TREND: Reframing the First 1,000 Days
More Pampering for those in Pampers
There have been numerous studies on how touching—or lack of touching—can affect a baby’s development—with human touch having a special power for premature babies. Preterm birth is now the single most important cause of neonatal deaths (babies under 28 days) and the second leading cause of death in children under age five. Diverse factors contribute to premature births, including air pollution. But the good news is that, in controlled studies conducted around the world, there is greater weight gain and other wellbeing measures in preterm newborns that received moderate pressure massage therapy.
Tiffany Field, PhD, director of the Touch Institute at the University of Miami, pioneered the science of touch, and she explained her groundbreaking study on the use of massage on premature babies to delegates at the 2017 Global Wellness Summit. “Our research—and the research of hundreds around the world—found that if you massage premature babies twice a day, for 10 days, they will gain 47 percent more weight and be discharged from the hospital six days earlier. The cost-benefit analysis shows $4.8 trillion savings in hospital costs.”
In addition, a study conducted by a research team at the University of British Columbia showed that the amount of touch received by all babies could affect them at the molecular level, and these effects can last for years. According to the study, published in Development and Psychopathology, babies who received less physical contact and were more distressed at a young age may experience epigenetic changes that negatively affect gene expression. Lack of touch, then, appears associated with lifelong health issues.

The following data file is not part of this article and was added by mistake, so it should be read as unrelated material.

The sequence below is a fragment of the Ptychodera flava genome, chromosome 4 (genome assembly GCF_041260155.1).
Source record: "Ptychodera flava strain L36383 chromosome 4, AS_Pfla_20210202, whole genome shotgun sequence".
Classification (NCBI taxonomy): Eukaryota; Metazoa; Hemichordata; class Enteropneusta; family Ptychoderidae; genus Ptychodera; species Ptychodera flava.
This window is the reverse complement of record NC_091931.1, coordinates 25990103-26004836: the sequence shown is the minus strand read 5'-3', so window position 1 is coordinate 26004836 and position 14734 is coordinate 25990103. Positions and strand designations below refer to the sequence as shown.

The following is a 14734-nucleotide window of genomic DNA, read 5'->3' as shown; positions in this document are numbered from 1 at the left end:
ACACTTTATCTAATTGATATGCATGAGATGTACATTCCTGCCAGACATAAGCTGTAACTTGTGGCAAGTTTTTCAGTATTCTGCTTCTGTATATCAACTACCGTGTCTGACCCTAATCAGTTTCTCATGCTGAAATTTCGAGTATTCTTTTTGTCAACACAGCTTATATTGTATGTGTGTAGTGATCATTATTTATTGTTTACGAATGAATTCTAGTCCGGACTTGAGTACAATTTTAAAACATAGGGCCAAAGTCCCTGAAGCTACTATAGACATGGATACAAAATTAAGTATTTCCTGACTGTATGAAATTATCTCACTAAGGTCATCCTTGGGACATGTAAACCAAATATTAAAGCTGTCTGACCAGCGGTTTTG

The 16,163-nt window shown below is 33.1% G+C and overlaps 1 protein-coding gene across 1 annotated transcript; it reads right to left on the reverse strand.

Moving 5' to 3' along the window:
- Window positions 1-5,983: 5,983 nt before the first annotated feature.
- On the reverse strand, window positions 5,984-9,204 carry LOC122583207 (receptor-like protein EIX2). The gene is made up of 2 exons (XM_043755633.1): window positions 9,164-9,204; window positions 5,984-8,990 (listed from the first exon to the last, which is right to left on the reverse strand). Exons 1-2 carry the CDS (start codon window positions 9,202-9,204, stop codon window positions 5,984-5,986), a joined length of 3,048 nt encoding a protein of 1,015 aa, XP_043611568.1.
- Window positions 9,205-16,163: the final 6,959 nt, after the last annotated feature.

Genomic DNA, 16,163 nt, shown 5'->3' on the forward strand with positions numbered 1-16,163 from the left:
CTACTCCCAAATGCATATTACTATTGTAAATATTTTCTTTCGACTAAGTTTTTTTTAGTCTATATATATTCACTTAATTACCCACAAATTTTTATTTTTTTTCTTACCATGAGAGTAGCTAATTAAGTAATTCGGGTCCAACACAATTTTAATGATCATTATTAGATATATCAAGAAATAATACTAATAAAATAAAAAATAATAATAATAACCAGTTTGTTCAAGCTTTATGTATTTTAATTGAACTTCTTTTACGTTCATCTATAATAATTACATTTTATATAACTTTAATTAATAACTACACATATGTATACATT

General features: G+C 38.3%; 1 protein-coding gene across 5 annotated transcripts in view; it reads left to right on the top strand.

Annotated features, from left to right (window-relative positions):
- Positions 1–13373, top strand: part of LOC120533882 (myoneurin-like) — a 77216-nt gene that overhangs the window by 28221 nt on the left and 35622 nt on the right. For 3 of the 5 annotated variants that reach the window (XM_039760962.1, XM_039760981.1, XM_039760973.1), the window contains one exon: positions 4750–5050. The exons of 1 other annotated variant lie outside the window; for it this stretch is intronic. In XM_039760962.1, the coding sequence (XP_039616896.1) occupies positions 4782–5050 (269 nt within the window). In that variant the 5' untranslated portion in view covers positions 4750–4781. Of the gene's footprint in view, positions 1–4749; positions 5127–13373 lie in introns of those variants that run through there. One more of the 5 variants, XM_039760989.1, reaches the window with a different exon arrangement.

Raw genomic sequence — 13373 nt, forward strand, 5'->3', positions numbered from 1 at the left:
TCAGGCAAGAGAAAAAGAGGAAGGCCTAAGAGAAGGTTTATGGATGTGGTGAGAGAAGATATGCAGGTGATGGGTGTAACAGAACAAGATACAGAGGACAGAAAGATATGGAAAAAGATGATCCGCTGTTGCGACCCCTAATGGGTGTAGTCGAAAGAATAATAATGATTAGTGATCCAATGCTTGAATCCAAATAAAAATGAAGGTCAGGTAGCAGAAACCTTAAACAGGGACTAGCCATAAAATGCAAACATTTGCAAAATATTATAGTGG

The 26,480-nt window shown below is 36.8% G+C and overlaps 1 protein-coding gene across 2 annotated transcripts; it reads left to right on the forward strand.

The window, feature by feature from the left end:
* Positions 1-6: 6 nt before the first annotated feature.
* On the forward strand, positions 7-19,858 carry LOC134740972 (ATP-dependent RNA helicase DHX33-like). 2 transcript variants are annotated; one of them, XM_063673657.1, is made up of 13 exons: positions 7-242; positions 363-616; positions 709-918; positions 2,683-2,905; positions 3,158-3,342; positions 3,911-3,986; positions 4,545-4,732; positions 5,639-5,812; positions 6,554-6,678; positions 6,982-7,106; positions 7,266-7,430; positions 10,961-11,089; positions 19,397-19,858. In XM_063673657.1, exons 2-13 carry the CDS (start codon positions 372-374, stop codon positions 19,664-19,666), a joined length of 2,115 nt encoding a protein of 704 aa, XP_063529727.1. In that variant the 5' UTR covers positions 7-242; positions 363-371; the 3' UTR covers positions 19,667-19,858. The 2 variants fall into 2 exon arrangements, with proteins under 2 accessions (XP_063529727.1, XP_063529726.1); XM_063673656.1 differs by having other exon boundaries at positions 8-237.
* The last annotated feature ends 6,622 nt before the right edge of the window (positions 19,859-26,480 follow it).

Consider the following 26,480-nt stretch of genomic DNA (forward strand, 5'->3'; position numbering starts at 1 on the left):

So, more parents of preemies are embracing massage, but so are parents of newborn babies and toddlers with normal birth weights. In an article for Parents Magazine, Field explains massage stimulates the babies’ central nervous systems and causes their brains to produce more serotonin, a feel-good chemical, and less cortisol, the killer stress hormone.
The Trend: more touch, more massage, for our very youngest people.
Forecasting The Future
We predict that more medical professionals will recommend wellness treatments and techniques, such as massage and hydrotherapy, for babies. For instance, massage will be a go-to choice to treat babies and children of all ages suffering from injury, sleeplessness or pain.
We will see more dedicated “baby spas,” such as Baby Spa with locations in Australia, Madrid, India, South Africa; the brand-new Amazing Baby Spa in Miami Beach; or Float Baby in Houston. These spas tend to combine hydrotherapy (with babies floating in individual tubs, wearing special floatation devices around their necks to keep their heads above water) and neonatal massage, performed by therapists and/or their parents, who are coached by an instructor. These spas’ clients, as young as two weeks old, are often brought in for floating/massage every week.
In general, more parents will turn to the same wellness therapies that have improved their own lives to add more wellbeing to their children’s formative years. Equipped with more resources than in the past, these wellness-focused moms and dads recognize that they can set the stage for a healthier life at the very earliest age. For instance, group exercise classes like Stroller Strides®, a total-body workout for moms and dads with kids in tow that entertains little ones with songs and activities, will continue to grow in popularity. Mom + dad + baby yoga classes will also become more mainstream.
This is an excerpt from the TRENDIUM, a bi-weekly communication exploring the wellness trends identified in the 2018 Global Wellness Trends Report.
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